The Greeks had a saying that “the iron draws the hand toward it,” which encapsulates, as well as anything can, the idea that weapons and armies are made to be used.
It’s consoling, in a way, to discover that those who waged the Vietnam War found [Howard] Wilson almost as contemptible and fantasy-sodden and solipsistic as did those who opposed it.
Now that this stupid [Cold War] is over, and a certain amount of daylight has been let in, we ought to be reading a grown-up account of what was done in our names, what was known, and in each case by whom. We ought not to be viewing history through the optic of penny dreadfuls, yellow journalism and adventure stories for boys.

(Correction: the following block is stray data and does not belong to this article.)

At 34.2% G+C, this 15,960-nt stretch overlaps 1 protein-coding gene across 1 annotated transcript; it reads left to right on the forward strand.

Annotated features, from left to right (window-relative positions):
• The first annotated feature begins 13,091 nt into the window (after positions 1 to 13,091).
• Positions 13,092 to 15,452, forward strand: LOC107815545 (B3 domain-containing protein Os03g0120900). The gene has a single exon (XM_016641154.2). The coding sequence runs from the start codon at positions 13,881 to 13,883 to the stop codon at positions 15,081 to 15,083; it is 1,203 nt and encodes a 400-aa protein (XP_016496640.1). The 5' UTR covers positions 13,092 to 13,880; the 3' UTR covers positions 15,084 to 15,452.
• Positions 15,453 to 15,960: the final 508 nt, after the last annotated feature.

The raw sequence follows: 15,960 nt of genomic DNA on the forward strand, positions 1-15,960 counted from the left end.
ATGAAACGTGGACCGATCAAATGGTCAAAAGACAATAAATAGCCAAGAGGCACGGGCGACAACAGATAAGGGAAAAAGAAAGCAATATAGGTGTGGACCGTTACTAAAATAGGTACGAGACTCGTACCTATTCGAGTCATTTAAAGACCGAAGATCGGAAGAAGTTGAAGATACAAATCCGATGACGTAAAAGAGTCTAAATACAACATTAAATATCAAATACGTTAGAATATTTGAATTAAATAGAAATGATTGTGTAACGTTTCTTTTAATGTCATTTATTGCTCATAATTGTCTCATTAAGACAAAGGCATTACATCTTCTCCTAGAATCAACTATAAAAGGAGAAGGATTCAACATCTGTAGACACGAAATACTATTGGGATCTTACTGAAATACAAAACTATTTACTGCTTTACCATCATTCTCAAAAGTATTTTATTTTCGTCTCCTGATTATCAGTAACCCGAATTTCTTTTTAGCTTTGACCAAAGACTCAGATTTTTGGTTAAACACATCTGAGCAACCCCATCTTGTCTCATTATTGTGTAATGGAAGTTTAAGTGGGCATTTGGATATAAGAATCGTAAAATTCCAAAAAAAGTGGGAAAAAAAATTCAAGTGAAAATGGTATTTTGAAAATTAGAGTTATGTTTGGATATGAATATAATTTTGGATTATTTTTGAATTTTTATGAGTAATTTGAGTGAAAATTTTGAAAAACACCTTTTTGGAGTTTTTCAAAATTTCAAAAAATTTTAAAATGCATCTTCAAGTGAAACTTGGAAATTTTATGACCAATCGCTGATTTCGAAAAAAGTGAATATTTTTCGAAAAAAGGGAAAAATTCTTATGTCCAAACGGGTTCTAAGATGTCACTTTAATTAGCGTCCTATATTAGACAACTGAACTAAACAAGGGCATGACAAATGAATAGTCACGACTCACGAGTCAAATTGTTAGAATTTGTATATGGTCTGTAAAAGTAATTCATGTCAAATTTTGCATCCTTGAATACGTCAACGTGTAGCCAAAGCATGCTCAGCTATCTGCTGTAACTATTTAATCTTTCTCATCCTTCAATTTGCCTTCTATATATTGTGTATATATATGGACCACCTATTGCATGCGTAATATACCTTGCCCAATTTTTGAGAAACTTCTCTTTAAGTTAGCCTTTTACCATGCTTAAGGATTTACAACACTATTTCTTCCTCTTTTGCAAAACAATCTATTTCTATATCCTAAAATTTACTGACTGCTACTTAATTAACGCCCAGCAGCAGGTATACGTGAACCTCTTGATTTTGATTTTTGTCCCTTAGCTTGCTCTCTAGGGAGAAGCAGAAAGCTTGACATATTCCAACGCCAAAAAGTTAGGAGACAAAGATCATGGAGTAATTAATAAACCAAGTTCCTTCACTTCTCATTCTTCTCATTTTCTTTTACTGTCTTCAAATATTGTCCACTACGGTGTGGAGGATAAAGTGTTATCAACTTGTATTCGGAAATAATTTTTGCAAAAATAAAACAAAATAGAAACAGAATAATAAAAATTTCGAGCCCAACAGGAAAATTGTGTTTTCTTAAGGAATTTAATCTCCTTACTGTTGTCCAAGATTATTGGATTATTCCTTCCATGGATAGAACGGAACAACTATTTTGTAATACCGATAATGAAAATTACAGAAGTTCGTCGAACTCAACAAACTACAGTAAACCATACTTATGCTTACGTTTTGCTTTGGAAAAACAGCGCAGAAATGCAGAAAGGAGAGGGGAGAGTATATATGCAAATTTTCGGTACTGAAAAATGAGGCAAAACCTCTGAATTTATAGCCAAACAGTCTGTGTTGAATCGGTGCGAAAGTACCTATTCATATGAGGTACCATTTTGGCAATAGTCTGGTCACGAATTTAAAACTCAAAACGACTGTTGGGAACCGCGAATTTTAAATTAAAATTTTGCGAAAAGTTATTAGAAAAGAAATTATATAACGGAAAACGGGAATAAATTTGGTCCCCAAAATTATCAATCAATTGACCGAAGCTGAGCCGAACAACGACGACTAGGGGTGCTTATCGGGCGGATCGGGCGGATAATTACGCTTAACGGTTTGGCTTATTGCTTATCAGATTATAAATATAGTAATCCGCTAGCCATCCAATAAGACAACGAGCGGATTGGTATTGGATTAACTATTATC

A few weeks ago, at the Vietnam Veterans Memorial in Washington, DC, the state finally got round to recognizing the only physical hero of the [My Lai Massacre] story, a decent guy named Hugh Thompson who saw what was going on, landed his helicopter between Lieutenant Calley’s killing squads and the remnant of the inhabitants, called for back-up and drew his sidearm. His citation had taken thirty years to come through. It was intended as part of the famous healing process which never seems quite to achieve closure.
I propose that [Isaiah] Berlin was somewhat haunted, all of his life, by the need to please and conciliate others; a need which in some people is base but which also happened to engage his most attractive and ebullient talents. I further propose that he sometimes felt or saw the need to be courageous, but usually—oh dear—at just the same moment that he remembered an urgent appointment elsewhere.